With greater listens, I discovered NIRATIAS is also a concept album connected through sci-fi themes and imagery. There is an interesting interplay between questioning reality and simulations that can pose as real. I also discovered amazing hits across the whole album that expand the story. "Piistol Star (Gravity Heals"), "Peach", "Mars Simula", and "So Long Mother Earth" are some of my favorites, but I could easily include a few more on this list and... would be listing the whole album. 

Throughout 2021, I spent more time going backwards in the Chevelle catalog and found many gems that I missed throughout the years. I'll be updating my previous Best of Lists to include them where appropriate. But the power of one album had me reconsidering a legacy. I can only hope someone interacts with my art someday and feels such inspiration. 

To remember when we were great, lively, vibrant and innocent. To be remembered and honored for creating artistic outputs that rise above the others. I can only hope to create something something as resonant as "NIRATIAS" to be remembered by.

2021 Honorable Mentions

I had a long list of albums to choose from for my 2021 list. Here are ones that were considered, but not chosen for the top 20. They make it there someday. 

Behemoth - In Absentia Dei
Converge - Bloodmoon: 1
Death Angel- The Bastard Tracks
Dee Snider- Leave a Scar
Every Time I Die - Radical
Helstar - Clad in Black
Helloween- Helloween
Swallow the Sun - Moonflowers
Turnstile - Glow On
Starset - Horizons

Artemis Sere's Twenty Best Albums of 2021
YouTube Playlist

Other Annual Best Album Blogs

2010 | 2011 | 2012 | 2013 
2014 | 2015 | 2016 | 2017 
2018 | 2019 | 2020

Artemis Sere's Twenty Best Albums of 2021

Xoterica 37: The Rebirth

Artemis Sere SS-SG-00035 Necromorphosis

“When one has reached maturity in the art, one will have a formless form. It is like ice dissolving in water. When one has no form, one can be all forms; when one has no style, he can fit in with any style.” (Bruce Lee)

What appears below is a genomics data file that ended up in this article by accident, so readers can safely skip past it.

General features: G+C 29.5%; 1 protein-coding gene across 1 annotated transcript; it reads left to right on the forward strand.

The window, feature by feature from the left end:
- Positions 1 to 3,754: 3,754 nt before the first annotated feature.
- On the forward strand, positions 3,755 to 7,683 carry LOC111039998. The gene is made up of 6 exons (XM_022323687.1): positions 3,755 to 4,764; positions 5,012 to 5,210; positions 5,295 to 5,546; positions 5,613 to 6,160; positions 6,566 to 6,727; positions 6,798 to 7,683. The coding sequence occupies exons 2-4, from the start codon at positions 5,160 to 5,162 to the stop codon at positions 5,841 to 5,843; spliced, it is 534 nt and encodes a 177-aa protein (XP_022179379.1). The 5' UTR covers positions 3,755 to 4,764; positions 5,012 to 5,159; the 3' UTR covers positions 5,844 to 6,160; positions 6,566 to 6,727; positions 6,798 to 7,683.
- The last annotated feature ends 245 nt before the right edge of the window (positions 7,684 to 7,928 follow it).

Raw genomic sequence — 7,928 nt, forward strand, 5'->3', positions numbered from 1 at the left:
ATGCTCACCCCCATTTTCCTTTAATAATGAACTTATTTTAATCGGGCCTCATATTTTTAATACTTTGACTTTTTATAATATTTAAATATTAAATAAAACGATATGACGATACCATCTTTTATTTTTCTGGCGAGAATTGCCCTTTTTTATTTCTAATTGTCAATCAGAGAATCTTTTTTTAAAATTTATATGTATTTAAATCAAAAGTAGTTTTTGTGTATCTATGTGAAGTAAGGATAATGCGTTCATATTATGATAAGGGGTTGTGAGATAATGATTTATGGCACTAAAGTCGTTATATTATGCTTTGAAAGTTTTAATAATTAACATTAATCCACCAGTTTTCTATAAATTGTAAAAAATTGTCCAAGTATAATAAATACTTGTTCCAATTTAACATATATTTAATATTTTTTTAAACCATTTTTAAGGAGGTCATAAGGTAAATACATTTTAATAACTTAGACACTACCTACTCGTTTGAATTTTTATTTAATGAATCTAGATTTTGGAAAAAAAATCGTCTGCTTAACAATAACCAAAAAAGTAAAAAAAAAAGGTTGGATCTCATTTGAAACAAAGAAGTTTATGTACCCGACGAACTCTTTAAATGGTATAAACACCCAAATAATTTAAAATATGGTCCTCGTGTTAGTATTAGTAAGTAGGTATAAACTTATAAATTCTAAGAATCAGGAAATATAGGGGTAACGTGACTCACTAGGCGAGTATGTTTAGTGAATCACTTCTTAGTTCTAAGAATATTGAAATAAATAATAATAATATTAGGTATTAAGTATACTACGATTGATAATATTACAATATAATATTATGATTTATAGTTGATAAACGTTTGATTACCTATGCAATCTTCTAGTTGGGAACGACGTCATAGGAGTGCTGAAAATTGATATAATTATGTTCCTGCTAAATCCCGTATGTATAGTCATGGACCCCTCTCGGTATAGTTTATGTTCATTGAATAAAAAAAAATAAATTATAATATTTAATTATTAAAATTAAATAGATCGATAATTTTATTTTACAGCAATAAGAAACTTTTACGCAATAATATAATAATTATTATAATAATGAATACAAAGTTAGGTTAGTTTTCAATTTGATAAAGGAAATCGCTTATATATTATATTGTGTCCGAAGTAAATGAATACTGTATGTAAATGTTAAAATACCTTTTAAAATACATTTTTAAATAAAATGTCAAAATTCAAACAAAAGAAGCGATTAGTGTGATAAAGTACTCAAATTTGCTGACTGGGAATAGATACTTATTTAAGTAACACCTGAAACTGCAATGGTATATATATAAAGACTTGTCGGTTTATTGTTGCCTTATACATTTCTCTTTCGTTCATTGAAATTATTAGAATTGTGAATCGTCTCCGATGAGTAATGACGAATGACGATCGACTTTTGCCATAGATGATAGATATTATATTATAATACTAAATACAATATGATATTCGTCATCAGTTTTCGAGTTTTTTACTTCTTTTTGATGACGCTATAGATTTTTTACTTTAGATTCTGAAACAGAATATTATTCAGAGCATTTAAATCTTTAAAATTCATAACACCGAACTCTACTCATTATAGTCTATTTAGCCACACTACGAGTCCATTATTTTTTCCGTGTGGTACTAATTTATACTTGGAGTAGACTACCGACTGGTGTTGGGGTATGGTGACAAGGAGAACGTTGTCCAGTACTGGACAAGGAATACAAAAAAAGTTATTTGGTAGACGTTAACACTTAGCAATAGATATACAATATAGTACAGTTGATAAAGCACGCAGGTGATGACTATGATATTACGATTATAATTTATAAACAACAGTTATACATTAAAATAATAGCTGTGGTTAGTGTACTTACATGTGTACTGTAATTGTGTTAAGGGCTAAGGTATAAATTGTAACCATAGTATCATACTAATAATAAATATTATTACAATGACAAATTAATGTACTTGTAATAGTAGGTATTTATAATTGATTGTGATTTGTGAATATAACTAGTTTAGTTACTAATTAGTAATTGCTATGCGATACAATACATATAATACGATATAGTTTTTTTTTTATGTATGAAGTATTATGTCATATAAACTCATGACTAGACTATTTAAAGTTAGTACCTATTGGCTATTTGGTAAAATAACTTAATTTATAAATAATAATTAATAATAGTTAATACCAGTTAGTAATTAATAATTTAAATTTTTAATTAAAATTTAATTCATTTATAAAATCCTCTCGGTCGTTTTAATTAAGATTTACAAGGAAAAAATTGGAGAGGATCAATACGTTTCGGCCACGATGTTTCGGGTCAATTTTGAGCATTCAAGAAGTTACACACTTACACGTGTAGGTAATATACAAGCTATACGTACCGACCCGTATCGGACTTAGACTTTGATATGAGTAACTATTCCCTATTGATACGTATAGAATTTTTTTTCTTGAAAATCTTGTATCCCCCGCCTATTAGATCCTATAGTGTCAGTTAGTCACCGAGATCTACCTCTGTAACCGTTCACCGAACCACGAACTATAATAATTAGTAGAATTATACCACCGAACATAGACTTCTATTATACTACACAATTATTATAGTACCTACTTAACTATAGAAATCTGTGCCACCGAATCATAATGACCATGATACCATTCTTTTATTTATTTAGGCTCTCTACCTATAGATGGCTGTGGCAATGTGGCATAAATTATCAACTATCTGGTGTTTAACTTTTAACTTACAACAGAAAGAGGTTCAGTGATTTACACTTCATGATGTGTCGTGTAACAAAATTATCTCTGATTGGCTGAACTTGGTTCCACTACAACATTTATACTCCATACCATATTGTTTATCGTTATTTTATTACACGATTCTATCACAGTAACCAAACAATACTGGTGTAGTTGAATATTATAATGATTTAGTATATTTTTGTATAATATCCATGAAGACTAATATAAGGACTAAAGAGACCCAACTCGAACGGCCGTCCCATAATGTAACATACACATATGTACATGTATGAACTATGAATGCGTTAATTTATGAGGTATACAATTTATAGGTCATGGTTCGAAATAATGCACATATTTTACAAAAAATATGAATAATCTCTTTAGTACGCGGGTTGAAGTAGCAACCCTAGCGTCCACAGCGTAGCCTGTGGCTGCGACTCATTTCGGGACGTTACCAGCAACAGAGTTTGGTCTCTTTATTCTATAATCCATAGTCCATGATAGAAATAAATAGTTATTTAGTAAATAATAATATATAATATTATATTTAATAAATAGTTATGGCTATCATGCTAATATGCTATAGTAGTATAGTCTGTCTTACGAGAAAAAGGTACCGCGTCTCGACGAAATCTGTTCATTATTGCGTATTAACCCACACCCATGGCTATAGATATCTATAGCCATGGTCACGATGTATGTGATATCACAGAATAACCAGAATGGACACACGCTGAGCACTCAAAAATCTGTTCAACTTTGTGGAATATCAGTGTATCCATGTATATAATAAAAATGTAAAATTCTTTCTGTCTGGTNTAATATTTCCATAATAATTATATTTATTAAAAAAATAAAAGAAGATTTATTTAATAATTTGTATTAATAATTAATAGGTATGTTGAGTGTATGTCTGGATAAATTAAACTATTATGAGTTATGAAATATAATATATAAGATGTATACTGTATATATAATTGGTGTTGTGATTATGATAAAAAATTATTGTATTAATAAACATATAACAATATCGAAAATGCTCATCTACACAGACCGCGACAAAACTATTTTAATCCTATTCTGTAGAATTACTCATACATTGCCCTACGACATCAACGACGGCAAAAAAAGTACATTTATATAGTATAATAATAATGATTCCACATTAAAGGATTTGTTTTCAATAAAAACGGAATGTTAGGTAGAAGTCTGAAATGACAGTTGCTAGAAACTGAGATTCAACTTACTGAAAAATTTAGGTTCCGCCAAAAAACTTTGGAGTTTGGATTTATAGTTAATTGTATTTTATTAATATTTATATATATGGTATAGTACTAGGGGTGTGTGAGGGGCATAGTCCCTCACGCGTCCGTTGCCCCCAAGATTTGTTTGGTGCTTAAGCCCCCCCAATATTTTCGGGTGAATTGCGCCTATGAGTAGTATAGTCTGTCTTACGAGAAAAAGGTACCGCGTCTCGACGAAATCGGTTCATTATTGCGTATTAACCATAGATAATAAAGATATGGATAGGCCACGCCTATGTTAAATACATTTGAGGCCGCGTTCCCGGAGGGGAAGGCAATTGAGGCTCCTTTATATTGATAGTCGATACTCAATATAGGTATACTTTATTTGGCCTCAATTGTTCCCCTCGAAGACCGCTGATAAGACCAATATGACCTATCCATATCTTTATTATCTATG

Two years ago, I took a leap of faith in myself, jumped from the highest heights in my life to try something new, and crashed every area of my life. I sacrificed everything I owned (outside of my art) for the dream of becoming a Welding/Fabrication Artist and professional. I won't belabor the details of the journey - I've written plenty of content in this blog over the last two years on the subject. I was determined to see my #metalmorphosis through, until it killed me.

Two years ago, I awoke on the Monday morning following my professional departure into my adventure with excitement, anticipation, and a feeling of pure freedom. The potential was palpable; confidence in myself was at an all-time high, even if my mood was at an all-time low after my Dad's death.

Two years ago began a trail of bad luck, mistakes, learnings, and misfortunes that directed this adventurer toward depression, burned through all that I had amassed for the journey, stalled my life momentum, and trashed my map.

I'm now a day away from my professional rebirth with a new company called Deluxe, a new opportunity for greatness, and renewed stability that I haven't felt - literally - in years.

In order to make this change, another sacrifice will be required. "Sacrifice" is really a dramatic label for "focused reprioritization". Unfortunately, I have to shift my personal focus towards doing what I need to do to survive as a human and put art on the backburner. It is a sad acknowledgment that I failed at my #metalmorphosis, failed at launching my Seretic Studios business to the level of successful (or even survivable), and failed at making a living off my art.